Winter biking!


Posted by Nate in Bike Commuting.
Monday, December 10th, 2007 at 10:57 am


Today was the day.  I’d finally had enough with excuses, so even though I still have a bit of a cold I dressed up, pulled out the bike, and hit the snow-packed trail to work.  It was awesome!

  • Temperature: 10F, pretty calm day, sun shining.
  • I wore some nice socks and my hiking boots: feet never started to get cold.
  • Synthetic long underwear, two pairs of boxer briefs, and shorts for my legs: also plenty warm.
  • Synthetic long sleeve undershirt, synthetic light-weight jacket with neck zipper, and a nice rain jacket outer layer to block the wind: waaay too warm by the time I got there.  Started sweating out, which can be dangerous if I ever have to stop.  Need to unzip my neck, open the chest a bit, and unzip the underarm vents as I warm up next time.
  • Lightweight hat and velcro face protector: super warm.  May need to vent my head better.
  • Synthetic liners and my new lobster gloves: freezing freakin’ cold finger tips.  My fingers must have extra bad circulation or something, or maybe I should try without the liners in case things were too tight?  I don’t know, but it was really painful when I arrived…  I had to run them under some lukewarm water for a minute or two to make things feel better, and they’re still (2 hours later) a little sensitive.  Hmm.  I may need to get some pogies to put my hands in.

Overall impressions of the ride: the snow makes me go slower.  The Midtown Greenway’s been plowed pretty well, but there’s about 1/2" to 1" of packed snow on most of the surface.  (that picture’s from last year, when we had much less snow)  Thanks to the plowing there aren’t many tire track ruts, but there’s just enough unevenness and slipping potential to make me slow down and really focus on the terrain.  I have to work at keeping my upper body relaxed: my instinct is to tighten up to keep my front wheel aligned, but it’s actually much easier and safer to stay loose and react gently rather than trying to keep it tight.

(actually, that may be part of my cold finger issue – may have been gripping too tight, combined with a slower ride generating less internal heat.  Hmm.)

The on-street portion of the ride was good; I have to jump out more into the lane where it’s been plowed, but I never really felt unsafe or like I was impeding traffic.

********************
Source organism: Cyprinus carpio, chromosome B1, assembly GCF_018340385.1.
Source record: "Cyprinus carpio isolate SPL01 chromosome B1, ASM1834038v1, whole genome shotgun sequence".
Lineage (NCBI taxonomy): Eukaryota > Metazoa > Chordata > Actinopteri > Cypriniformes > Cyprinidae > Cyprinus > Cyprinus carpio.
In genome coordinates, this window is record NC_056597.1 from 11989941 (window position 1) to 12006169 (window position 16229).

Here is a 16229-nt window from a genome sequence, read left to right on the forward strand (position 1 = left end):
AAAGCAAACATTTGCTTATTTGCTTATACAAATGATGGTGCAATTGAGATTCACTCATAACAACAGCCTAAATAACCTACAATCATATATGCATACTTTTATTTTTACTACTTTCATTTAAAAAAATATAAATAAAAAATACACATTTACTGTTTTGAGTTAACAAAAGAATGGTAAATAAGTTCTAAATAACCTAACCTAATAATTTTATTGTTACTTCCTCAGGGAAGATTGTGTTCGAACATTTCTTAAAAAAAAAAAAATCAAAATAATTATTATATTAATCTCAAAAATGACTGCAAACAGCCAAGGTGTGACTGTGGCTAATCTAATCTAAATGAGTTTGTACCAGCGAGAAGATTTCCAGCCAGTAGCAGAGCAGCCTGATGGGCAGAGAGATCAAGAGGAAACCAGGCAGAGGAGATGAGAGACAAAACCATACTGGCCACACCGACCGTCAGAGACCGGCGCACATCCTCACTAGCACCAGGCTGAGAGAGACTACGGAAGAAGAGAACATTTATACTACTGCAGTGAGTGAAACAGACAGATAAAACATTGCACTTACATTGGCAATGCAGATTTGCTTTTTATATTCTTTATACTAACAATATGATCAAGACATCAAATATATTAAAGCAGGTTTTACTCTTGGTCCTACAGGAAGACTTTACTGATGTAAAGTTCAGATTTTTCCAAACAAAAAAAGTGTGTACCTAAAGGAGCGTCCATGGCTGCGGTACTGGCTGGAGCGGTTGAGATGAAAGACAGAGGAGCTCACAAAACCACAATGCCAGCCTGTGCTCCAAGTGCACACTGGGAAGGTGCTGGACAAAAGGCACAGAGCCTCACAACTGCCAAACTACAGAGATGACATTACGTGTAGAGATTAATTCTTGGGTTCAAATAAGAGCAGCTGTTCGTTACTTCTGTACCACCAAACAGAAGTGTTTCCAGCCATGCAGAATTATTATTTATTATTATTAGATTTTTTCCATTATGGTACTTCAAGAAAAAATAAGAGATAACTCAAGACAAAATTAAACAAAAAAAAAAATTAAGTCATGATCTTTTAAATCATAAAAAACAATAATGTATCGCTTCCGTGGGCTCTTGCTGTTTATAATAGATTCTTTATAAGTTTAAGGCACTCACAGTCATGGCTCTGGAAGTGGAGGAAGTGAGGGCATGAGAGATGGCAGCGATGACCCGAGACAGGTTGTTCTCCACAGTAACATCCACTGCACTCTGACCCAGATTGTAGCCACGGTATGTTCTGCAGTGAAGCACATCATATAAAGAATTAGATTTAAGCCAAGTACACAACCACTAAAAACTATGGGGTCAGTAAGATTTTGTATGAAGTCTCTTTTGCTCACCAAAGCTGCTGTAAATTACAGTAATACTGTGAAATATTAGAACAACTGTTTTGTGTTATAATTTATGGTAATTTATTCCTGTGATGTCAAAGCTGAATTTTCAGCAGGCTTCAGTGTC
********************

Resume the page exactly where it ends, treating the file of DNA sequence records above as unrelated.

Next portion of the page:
We’ll see how it goes tonight in the dark, but so far it’s a blast!

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6 Responses to “Winter biking!”

  1. Rick Says:

    Hard core! When I bike in the cold, it is hard to keep my fingers warm too. What has worked best is to use a pair of pretty large down filled mittens. That way I can make a fist inside the mitten for a while with each hand, and they stay warmer. But any gloves with individual fingers never kept me warm enough. Ride safe!

  2. Laurel Says:

    Holy crap, you are hard core. I can barely stand to walk outside during the winter, let alone ride a bike. I’m not surprised your hands were the coldest part, but those “climitt” things look pretty awesome.

  3. eric Says:

    Hey it helps to flex your fingers on the handle bars and not put to much weight on the them. Seems like bent wrists + weight + cold is bad news for circulation. You have better balance in snow with your weight back anyway!

    Maybe some neoprene liners for the gloves? That stuff is some kind of magic. So much fun! I should get my winter bike back out.

  4. troy Says:

    Wow! And I considered it a step forward just using public transportation this winter! Well done sir! Perhaps little campfires under each hand. Think about it: Heat Scary as Hell fireson the front of the bike = Nothing bad! Or maybe just some sort of gentle heating element that the bike actually powers up? Bike on friend!

  5. Marianne Says:

    I’m impressed. I can handle walking in the cold, but biking is a whole different thing. Besides trying to stay warm, you have to deal with ice, snow, and tire ruts while you are balanced on two narrow wheels. Sounds like it builds character!

  6. Duo Team! » Blog Archive » Below zero biking! Says:

    [...] indeed popsicles when I arrived.  Doing fine now, and not nearly as bad as my fingers were that first day, but I definitely need to find either better shoes or better socks.  The hiking boots and [...]